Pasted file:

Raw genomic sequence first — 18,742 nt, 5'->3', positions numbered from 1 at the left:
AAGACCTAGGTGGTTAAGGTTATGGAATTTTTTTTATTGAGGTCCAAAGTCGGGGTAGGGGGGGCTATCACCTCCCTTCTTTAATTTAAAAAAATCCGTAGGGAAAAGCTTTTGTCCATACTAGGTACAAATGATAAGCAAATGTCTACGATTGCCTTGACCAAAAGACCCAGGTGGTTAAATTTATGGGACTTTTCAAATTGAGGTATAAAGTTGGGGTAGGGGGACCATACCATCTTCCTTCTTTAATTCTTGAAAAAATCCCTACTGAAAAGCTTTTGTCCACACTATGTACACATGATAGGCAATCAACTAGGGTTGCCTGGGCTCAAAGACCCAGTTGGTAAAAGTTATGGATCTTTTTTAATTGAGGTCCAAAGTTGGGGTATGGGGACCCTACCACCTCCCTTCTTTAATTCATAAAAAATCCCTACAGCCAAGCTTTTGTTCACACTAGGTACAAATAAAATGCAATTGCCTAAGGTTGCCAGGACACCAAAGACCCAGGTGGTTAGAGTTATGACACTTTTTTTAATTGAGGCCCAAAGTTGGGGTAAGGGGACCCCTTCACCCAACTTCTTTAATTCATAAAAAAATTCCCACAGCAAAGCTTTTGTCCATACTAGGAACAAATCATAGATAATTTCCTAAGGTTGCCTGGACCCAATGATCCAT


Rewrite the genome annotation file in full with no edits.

Raw genomic sequence first — 18,742 nt, 5'->3', positions numbered from 1 at the left:
AAGACCTAGGTGGTTAAGGTTATGGAATTTTTTTTATTGAGGTCCAAAGTCGGGGTAGGGGGGGCTATCACCTCCCTTCTTTAATTTAAAAAAATCCGTAGGGAAAAGCTTTTGTCCATACTAGGTACAAATGATAAGCAAATGTCTACGATTGCCTTGACCAAAAGACCCAGGTGGTTAAATTTATGGGACTTTTCAAATTGAGGTATAAAGTTGGGGTAGGGGGACCATACCATCTTCCTTCTTTAATTCTTGAAAAAATCCCTACTGAAAAGCTTTTGTCCACACTATGTACACATGATAGGCAATCAACTAGGGTTGCCTGGGCTCAAAGACCCAGTTGGTAAAAGTTATGGATCTTTTTTAATTGAGGTCCAAAGTTGGGGTATGGGGACCCTACCACCTCCCTTCTTTAATTCATAAAAAATCCCTACAGCCAAGCTTTTGTTCACACTAGGTACAAATAAAATGCAATTGCCTAAGGTTGCCAGGACACCAAAGACCCAGGTGGTTAGAGTTATGACACTTTTTTTAATTGAGGCCCAAAGTTGGGGTAAGGGGACCCCTTCACCCAACTTCTTTAATTCATAAAAAAATTCCCACAGCAAAGCTTTTGTCCATACTAGGAACAAATCATAGATAATTTCCTAAGGTTGCCTGGACCCAATGATCCAT